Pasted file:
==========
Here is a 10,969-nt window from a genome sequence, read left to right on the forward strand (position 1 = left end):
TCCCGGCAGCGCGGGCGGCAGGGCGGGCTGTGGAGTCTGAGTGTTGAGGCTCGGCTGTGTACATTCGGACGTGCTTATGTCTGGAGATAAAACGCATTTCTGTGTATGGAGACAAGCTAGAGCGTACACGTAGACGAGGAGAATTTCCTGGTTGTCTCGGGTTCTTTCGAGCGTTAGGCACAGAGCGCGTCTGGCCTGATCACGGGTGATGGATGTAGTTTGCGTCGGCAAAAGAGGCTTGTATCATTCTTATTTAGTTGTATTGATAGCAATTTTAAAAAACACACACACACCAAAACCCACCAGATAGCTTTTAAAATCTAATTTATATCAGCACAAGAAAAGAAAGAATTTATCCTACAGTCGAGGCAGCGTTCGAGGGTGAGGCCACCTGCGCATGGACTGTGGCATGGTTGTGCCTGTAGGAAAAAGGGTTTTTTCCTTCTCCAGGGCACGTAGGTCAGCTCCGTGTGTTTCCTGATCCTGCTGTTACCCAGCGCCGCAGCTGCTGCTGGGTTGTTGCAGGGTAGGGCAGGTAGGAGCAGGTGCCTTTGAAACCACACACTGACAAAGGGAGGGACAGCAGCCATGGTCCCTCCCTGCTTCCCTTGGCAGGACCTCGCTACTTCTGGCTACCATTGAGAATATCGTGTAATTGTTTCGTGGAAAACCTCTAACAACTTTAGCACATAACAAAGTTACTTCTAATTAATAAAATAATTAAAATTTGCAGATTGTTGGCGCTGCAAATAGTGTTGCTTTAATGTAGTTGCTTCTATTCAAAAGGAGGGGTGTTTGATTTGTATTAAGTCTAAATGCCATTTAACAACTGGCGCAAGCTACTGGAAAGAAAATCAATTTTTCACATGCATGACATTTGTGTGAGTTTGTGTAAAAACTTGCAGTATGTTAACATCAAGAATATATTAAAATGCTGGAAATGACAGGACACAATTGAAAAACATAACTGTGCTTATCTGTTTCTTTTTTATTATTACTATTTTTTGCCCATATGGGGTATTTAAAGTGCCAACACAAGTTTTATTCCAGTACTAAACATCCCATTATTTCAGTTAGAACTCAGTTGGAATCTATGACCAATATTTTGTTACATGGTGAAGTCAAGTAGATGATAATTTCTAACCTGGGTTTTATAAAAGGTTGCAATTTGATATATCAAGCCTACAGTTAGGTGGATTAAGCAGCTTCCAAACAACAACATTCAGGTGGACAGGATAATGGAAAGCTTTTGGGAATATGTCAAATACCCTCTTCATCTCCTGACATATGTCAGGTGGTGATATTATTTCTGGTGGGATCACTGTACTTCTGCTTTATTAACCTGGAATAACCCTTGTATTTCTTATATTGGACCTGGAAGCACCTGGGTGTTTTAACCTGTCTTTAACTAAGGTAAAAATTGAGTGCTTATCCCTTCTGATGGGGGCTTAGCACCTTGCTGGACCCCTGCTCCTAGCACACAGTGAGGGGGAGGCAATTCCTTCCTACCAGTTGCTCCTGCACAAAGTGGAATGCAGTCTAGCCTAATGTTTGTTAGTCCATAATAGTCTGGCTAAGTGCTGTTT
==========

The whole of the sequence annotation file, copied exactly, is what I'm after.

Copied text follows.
Here is a 10,969-nt window from a genome sequence, read left to right on the forward strand (position 1 = left end):
TCCCGGCAGCGCGGGCGGCAGGGCGGGCTGTGGAGTCTGAGTGTTGAGGCTCGGCTGTGTACATTCGGACGTGCTTATGTCTGGAGATAAAACGCATTTCTGTGTATGGAGACAAGCTAGAGCGTACACGTAGACGAGGAGAATTTCCTGGTTGTCTCGGGTTCTTTCGAGCGTTAGGCACAGAGCGCGTCTGGCCTGATCACGGGTGATGGATGTAGTTTGCGTCGGCAAAAGAGGCTTGTATCATTCTTATTTAGTTGTATTGATAGCAATTTTAAAAAACACACACACACCAAAACCCACCAGATAGCTTTTAAAATCTAATTTATATCAGCACAAGAAAAGAAAGAATTTATCCTACAGTCGAGGCAGCGTTCGAGGGTGAGGCCACCTGCGCATGGACTGTGGCATGGTTGTGCCTGTAGGAAAAAGGGTTTTTTCCTTCTCCAGGGCACGTAGGTCAGCTCCGTGTGTTTCCTGATCCTGCTGTTACCCAGCGCCGCAGCTGCTGCTGGGTTGTTGCAGGGTAGGGCAGGTAGGAGCAGGTGCCTTTGAAACCACACACTGACAAAGGGAGGGACAGCAGCCATGGTCCCTCCCTGCTTCCCTTGGCAGGACCTCGCTACTTCTGGCTACCATTGAGAATATCGTGTAATTGTTTCGTGGAAAACCTCTAACAACTTTAGCACATAACAAAGTTACTTCTAATTAATAAAATAATTAAAATTTGCAGATTGTTGGCGCTGCAAATAGTGTTGCTTTAATGTAGTTGCTTCTATTCAAAAGGAGGGGTGTTTGATTTGTATTAAGTCTAAATGCCATTTAACAACTGGCGCAAGCTACTGGAAAGAAAATCAATTTTTCACATGCATGACATTTGTGTGAGTTTGTGTAAAAACTTGCAGTATGTTAACATCAAGAATATATTAAAATGCTGGAAATGACAGGACACAATTGAAAAACATAACTGTGCTTATCTGTTTCTTTTTTATTATTACTATTTTTTGCCCATATGGGGTATTTAAAGTGCCAACACAAGTTTTATTCCAGTACTAAACATCCCATTATTTCAGTTAGAACTCAGTTGGAATCTATGACCAATATTTTGTTACATGGTGAAGTCAAGTAGATGATAATTTCTAACCTGGGTTTTATAAAAGGTTGCAATTTGATATATCAAGCCTACAGTTAGGTGGATTAAGCAGCTTCCAAACAACAACATTCAGGTGGACAGGATAATGGAAAGCTTTTGGGAATATGTCAAATACCCTCTTCATCTCCTGACATATGTCAGGTGGTGATATTATTTCTGGTGGGATCACTGTACTTCTGCTTTATTAACCTGGAATAACCCTTGTATTTCTTATATTGGACCTGGAAGCACCTGGGTGTTTTAACCTGTCTTTAACTAAGGTAAAAATTGAGTGCTTATCCCTTCTGATGGGGGCTTAGCACCTTGCTGGACCCCTGCTCCTAGCACACAGTGAGGGGGAGGCAATTCCTTCCTACCAGTTGCTCCTGCACAAAGTGGAATGCAGTCTAGCCTAATGTTTGTTAGTCCATAATAGTCTGGCTAAGTGCTGTTT